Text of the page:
- The Washington Times - Saturday, September 21, 2002

D.C. United and the D.C. Sports & Entertainment Commission have reached a lease deal in principle for the team to remain at RFK Stadium for the 2003 season.
In recent months, United officials had been outspoken about the frustration caused by the commission's active pursuit of baseball, and successfully meshing soccer with baseball remains a serious concern for the club.
Many of those concerns, such as having baseball basepaths cut into the RFK grass and potential schedule conflicts, remain open questions. But both sides have chosen to move ahead anyway, plan for next year and address specific issues as they become more clear. Final documents are expected to be signed by year's end.
"We will be at RFK next year," said Kevin Payne, managing director for the soccer operations of Anschutz Entertainment Group, operators of D.C. United. "Most of the deal points have been worked out. Obviously, we would prefer to not share the stadium with baseball. But we've continued to have constructive discussions, have operated in good faith, and are close to getting this deal done. I hope that over the next few months, we'll get most of these details worked out."
The sports commission, along with Washington Baseball Club, have feverishly sought a Major League Baseball franchise, and the status of the MLB-owned and operated Montreal Expos for 2003 is uncertain. A move to Washington and RFK is possible, with some answer possible by middle to late October. If the Expos do move to Washington, Payne said he also expects an adjustment on the soccer team's contract terms.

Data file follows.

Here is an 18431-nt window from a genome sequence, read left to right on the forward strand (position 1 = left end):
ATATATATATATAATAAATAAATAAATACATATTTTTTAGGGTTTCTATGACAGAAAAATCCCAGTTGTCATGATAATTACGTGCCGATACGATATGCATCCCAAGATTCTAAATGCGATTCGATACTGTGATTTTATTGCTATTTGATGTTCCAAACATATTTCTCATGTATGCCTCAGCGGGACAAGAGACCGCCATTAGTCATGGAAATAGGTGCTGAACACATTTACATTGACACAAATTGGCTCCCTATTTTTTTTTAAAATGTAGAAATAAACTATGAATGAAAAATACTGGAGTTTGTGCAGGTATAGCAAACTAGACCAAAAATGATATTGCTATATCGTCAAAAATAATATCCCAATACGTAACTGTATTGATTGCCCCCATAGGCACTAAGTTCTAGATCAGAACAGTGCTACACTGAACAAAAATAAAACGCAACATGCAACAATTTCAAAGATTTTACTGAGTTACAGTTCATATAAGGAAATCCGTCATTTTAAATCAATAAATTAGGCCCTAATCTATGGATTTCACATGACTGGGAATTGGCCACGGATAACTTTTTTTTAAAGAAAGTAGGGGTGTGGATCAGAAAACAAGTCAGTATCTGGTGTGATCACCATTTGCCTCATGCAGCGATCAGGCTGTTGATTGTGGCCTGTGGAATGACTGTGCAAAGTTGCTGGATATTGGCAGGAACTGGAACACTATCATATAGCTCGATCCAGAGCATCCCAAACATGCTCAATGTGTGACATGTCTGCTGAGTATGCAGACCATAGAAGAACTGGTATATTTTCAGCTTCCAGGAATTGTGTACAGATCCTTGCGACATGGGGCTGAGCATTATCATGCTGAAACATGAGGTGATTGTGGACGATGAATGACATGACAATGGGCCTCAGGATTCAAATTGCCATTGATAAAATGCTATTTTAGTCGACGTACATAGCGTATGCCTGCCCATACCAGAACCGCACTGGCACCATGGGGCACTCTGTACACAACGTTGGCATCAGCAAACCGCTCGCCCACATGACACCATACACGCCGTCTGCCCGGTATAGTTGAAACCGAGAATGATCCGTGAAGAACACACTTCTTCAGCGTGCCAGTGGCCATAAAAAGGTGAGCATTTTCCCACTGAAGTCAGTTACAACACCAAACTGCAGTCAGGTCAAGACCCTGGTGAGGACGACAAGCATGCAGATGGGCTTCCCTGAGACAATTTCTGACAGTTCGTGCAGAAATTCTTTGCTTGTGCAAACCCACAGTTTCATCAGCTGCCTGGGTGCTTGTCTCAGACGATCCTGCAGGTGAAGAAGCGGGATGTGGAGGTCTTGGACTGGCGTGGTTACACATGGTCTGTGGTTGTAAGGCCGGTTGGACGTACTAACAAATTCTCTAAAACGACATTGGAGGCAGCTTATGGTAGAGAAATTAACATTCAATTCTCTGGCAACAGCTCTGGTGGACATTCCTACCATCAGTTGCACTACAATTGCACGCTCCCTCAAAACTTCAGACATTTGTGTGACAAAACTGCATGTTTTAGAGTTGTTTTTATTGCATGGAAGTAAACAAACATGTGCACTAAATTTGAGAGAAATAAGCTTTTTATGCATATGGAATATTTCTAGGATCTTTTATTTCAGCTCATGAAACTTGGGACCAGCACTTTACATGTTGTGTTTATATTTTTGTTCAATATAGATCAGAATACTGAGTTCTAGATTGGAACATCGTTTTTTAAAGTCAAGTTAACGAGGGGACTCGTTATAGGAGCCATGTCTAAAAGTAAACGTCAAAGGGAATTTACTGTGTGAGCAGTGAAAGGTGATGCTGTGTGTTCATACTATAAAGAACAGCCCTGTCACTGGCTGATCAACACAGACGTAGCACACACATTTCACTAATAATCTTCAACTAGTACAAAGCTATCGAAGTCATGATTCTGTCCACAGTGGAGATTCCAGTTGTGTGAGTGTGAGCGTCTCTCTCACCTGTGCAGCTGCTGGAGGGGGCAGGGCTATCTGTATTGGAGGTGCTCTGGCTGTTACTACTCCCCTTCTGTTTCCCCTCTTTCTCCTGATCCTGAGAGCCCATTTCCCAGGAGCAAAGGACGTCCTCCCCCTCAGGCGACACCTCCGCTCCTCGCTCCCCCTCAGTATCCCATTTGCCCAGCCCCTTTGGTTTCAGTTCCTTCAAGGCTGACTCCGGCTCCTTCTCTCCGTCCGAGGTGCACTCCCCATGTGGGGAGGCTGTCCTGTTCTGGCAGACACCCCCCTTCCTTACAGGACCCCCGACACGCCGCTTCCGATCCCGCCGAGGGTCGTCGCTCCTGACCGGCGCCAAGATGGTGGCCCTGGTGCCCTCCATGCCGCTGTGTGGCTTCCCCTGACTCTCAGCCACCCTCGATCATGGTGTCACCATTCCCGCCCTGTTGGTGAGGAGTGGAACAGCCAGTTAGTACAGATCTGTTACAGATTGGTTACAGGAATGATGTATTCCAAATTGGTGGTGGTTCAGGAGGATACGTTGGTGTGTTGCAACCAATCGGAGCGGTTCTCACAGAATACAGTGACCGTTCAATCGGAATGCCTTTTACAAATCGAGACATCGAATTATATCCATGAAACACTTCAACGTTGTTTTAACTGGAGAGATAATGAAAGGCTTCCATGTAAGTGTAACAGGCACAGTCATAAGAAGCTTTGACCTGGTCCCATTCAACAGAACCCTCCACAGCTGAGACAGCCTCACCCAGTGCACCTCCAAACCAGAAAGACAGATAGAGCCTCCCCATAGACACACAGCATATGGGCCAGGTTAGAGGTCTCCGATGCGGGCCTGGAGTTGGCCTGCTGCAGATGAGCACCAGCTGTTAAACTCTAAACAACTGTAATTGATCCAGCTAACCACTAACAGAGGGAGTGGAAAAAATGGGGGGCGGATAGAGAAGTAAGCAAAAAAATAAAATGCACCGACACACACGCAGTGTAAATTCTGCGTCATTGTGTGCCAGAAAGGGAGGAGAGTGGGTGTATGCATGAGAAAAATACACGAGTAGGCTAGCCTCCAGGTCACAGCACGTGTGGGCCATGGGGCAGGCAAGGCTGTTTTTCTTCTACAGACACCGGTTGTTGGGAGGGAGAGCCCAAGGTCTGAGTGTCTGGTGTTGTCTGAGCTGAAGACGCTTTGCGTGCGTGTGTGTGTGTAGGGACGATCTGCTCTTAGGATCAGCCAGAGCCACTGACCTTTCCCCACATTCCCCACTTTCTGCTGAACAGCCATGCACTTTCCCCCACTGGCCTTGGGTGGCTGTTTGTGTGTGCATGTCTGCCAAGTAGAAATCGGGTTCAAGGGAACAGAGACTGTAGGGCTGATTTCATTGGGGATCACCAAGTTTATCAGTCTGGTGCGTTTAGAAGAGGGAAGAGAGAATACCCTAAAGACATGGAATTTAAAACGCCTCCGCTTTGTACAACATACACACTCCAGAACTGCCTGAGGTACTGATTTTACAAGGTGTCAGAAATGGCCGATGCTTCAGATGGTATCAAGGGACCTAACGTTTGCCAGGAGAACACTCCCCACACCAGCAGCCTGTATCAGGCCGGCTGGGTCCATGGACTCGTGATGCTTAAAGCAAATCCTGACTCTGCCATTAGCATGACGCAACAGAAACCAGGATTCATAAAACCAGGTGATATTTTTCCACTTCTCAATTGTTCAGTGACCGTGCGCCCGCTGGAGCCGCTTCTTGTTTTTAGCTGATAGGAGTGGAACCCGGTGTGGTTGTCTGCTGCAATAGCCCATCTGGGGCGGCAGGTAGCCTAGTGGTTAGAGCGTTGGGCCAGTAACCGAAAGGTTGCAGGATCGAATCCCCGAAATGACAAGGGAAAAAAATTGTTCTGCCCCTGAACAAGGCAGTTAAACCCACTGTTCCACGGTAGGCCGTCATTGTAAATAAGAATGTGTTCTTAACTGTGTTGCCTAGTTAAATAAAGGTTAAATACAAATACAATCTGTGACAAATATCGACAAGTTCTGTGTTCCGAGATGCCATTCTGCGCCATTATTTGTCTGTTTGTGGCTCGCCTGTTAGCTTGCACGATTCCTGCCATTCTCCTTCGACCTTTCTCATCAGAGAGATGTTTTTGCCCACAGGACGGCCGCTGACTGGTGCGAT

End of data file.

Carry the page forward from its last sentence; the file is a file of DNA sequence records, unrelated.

"I'm not going to negotiate publicly, but, yes, if there is baseball, we would expect some accommodation and have further discussions about how that would affect us financially," Payne said.
Payne said he never considered moving United to another facility in the area.
For much of United's seven-year history, the team has paid about $60,000 a game to use RFK Stadium, and the commission keeps nearly all revenues gained from parking and concessions.
Meanwhile, the commission and United continue to discuss building a new soccer-specific stadium on lot 8 at RFK. Such plans already have been delayed for more than a year, but both sides are now hoping for a deal late this year or early in 2003. Contract terms have not been determined, but it is likely AEG and the commission would share construction costs if the project happens.
"We are proceeding in a positive fashion," said Bobby Goldwater, sports commission president. "The goal, still, is to construct a situation for a new stadium that is workable for everyone. We're still at this."
United, which ended its 2002 season Thursday, finished the campaign with an average attendance of 16,519, down 23 percent from a year ago.

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